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a volunteer holding trash and smiling

Cedar Key Coastal Cleanup 2021

Coastal cleanup by the numbers

a volunteer holding trash and smilingThis year, the International Coastal Cleanup was a back in full swing and was a success! At least 140 volunteers braved the rain to remove nearly 2,500 pounds of trash from local shorelines. This is similar to the total amount of trash collected in 2018. The cleanup occurred on the morning of September 18, 2021. Volunteers collected more than 7,908 individual pieces of trash, and larger items were stacked on a trailer.

a pile of muddy, wet trash loaded onto a utility trailer

The 2021 haul of trash from our shorelines included many bulky items, such as a mini-bike!

The cooler weather helped volunteers stay out longer and cover a lot of ground! More than 20 miles of shoreline were cleaned up by these wonderful and generous volunteers. Many volunteers were on foot cleaning the main island of Cedar Key, while others headed out on boats to clean the offshore keys surrounding the island. Given the challenges we are all facing, the volunteers who turned out this year deserve extra thanks and praise!

A graph showing trends in amount of trash collected since 2016

Total number of trash items collected from Cedar Key shorelines during International Coastal Cleanup events since 2016.

Comparison to global trends

How do the items collected in Cedar Key compare to items collected globally? The Ocean Conservancy reports that all of the top 10 items collected during the 2017-2019 International Coastal Cleanups were plastic. In both 2018 and 2019, just 7 out of the top 10 items in Cedar Key’s cleanup were plastic. In both 2020 and 2021, the global data showed nine out of ten items were plastic. But only 6 out of the top 10 items in Cedar Key trash were plastic. In 2021, however, all of the top five items were plastic. The overall number of plastic items has increased with time. This is in line with global trends, and highlights the need for individuals to act to reduce their plastic use.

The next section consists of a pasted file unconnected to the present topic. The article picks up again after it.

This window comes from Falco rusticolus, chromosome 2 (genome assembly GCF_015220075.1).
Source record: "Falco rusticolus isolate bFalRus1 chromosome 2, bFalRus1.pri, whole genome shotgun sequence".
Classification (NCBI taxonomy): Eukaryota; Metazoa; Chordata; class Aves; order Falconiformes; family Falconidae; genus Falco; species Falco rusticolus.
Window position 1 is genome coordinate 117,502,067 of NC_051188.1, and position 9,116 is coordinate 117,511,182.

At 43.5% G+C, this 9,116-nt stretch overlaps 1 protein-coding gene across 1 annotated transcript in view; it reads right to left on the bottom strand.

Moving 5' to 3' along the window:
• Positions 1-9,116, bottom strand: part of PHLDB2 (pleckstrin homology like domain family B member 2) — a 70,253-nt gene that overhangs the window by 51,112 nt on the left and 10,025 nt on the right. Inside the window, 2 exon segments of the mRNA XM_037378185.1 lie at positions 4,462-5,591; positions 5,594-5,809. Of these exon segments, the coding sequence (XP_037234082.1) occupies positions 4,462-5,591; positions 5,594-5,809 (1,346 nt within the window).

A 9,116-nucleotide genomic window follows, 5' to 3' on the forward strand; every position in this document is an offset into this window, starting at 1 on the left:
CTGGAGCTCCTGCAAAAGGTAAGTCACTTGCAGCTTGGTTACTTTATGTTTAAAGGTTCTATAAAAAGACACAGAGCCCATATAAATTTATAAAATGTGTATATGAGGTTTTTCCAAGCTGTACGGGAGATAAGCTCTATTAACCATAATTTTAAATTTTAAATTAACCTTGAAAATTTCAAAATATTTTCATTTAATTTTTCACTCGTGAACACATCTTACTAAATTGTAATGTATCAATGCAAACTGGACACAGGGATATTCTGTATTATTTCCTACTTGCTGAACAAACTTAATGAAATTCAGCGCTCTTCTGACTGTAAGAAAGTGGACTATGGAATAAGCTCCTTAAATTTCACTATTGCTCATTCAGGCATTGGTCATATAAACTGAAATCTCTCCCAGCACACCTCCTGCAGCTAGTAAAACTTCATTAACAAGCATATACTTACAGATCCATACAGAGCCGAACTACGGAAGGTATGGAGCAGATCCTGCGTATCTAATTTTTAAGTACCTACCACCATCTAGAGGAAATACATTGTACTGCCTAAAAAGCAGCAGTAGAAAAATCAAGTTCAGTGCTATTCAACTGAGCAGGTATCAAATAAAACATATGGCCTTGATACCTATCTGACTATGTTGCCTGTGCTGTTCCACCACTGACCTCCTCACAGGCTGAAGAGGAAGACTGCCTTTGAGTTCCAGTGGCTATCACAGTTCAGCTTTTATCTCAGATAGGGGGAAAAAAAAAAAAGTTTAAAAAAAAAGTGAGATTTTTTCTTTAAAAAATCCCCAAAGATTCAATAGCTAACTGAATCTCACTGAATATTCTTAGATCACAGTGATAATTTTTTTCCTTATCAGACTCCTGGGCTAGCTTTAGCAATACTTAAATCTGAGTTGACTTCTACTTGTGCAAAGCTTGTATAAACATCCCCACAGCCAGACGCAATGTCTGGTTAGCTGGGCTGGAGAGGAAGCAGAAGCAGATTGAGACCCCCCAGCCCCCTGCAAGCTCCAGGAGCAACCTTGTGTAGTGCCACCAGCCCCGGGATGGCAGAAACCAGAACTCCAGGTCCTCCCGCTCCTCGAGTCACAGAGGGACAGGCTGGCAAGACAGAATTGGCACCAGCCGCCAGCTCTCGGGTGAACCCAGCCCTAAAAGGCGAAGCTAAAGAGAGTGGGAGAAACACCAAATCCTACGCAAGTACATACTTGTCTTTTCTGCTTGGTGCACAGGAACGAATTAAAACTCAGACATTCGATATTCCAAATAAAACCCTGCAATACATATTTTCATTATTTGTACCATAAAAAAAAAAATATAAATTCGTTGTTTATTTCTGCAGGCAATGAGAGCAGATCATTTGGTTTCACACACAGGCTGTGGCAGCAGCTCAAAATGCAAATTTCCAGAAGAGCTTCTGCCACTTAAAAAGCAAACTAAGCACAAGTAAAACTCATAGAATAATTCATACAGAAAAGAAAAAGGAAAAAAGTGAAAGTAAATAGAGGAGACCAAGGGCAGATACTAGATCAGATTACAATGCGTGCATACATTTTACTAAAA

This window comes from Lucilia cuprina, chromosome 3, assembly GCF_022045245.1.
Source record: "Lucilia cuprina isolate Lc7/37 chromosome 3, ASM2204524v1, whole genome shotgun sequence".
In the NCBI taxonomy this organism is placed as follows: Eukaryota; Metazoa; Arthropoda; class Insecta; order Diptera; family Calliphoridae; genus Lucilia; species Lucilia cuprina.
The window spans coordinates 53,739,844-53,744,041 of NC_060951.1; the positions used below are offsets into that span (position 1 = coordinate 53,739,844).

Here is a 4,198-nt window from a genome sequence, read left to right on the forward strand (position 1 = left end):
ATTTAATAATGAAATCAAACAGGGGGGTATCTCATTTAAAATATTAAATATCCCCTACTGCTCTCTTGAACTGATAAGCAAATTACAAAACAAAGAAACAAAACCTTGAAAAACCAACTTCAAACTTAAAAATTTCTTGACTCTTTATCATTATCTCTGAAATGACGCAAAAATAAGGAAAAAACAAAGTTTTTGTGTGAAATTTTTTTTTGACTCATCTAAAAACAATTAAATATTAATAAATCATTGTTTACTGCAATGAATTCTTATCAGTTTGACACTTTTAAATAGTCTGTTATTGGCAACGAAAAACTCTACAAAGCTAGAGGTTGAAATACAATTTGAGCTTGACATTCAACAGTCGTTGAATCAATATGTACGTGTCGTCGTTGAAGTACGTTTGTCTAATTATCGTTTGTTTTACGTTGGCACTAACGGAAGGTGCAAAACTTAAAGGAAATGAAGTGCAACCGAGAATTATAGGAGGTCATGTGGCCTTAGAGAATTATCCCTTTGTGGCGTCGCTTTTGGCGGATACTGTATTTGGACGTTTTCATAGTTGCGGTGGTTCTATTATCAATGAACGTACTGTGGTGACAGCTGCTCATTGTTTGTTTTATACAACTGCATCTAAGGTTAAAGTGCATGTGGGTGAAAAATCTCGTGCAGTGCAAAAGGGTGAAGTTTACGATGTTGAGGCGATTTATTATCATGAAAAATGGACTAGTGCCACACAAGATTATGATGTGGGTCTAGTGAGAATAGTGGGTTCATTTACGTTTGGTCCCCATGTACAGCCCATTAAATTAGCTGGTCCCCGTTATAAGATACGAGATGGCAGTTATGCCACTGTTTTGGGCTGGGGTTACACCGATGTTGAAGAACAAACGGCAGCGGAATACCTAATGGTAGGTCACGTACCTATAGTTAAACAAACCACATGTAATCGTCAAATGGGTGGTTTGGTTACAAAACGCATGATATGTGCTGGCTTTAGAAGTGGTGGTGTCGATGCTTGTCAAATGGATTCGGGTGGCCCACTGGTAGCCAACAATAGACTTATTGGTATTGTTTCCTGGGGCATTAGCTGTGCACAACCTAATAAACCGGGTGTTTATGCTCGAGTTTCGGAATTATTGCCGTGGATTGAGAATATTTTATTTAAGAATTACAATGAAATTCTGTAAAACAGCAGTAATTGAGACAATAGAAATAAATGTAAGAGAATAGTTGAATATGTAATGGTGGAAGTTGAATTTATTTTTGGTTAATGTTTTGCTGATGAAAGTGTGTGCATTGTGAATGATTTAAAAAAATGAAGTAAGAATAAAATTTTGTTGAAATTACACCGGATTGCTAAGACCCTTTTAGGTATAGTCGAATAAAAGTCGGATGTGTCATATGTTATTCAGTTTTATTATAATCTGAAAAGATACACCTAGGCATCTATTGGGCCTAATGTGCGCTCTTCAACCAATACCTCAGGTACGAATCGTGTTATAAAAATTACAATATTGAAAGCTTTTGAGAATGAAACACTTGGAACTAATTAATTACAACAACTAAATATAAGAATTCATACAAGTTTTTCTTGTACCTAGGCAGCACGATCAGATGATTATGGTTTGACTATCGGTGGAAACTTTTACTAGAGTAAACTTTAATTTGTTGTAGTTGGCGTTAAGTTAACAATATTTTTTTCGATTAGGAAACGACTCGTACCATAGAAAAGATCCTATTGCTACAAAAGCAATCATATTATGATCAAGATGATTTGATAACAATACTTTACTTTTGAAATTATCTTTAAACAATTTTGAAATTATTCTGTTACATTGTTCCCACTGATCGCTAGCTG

top 10 global trash items collected according to the Ocean Conservancy

Source: The Ocean Conservancy

Cigarette butts, the number one global item several years running, appear to be on the general decline in Cedar Key. Interestingly, glass items declined this year after creeping up in the rankings the past two years. Glass is not accepted at local recycling centers. Since that rule went into effect, we hypothesized  that rule that glass items would remain high in the rankings. This will be an important aspect to track in future years. Another important trend that the Ocean Conservancy just started tracking in 2020 is personal protective equipment (PPE) such as face masks. Unfortunately, these items are already apparent as trash items in our Cedar Key cleanup, with 49 PPE items collected in 2020 and 46 in 2021.

top 10 trash items collected in the Cedar Key coastal cleanup 2021

Top 10 trash items collected in the Cedar Key International Coastal Cleanup in 2021.

graph of the top 10 trash items collected in the Cedar Key coastal cleanup 2021

What to do?

a graphic of a donation to team seasUntil January 1, 2022, you can donate to the #TEAMSEAS effort to help fund global efforts to clean up plastic from the ocean. I joined Team Seas, myself!

Longer term, you can be part of the solution! Start by reducing or eliminating single-use plastics from your daily life!

  1. Opt for a reusable cloth mask instead of a disposable one (the disposable ones are made of plastic).
  2. You can get started in other ways by skipping straws or other items, and expand out from there.
  3. You can also make sure you discard of trash responsibly in coastal areas. Never place trash or recycling in overflowing bins as it’s likely to blow away and end up in a nearby waterway. Favor lidded trash cans and recycling bins when discarding of trash.
  4. And, of course, help out a shoreline near you by picking up trash during annual cleanup events or regular beach visits. You can #BeTheSolution and help #BeatPlasticPollution!

 

volunteers stand in front of their boats after the cleanup

Staff from UF and FDEP’s Aquatic Preserves post with the trash they collected this year.

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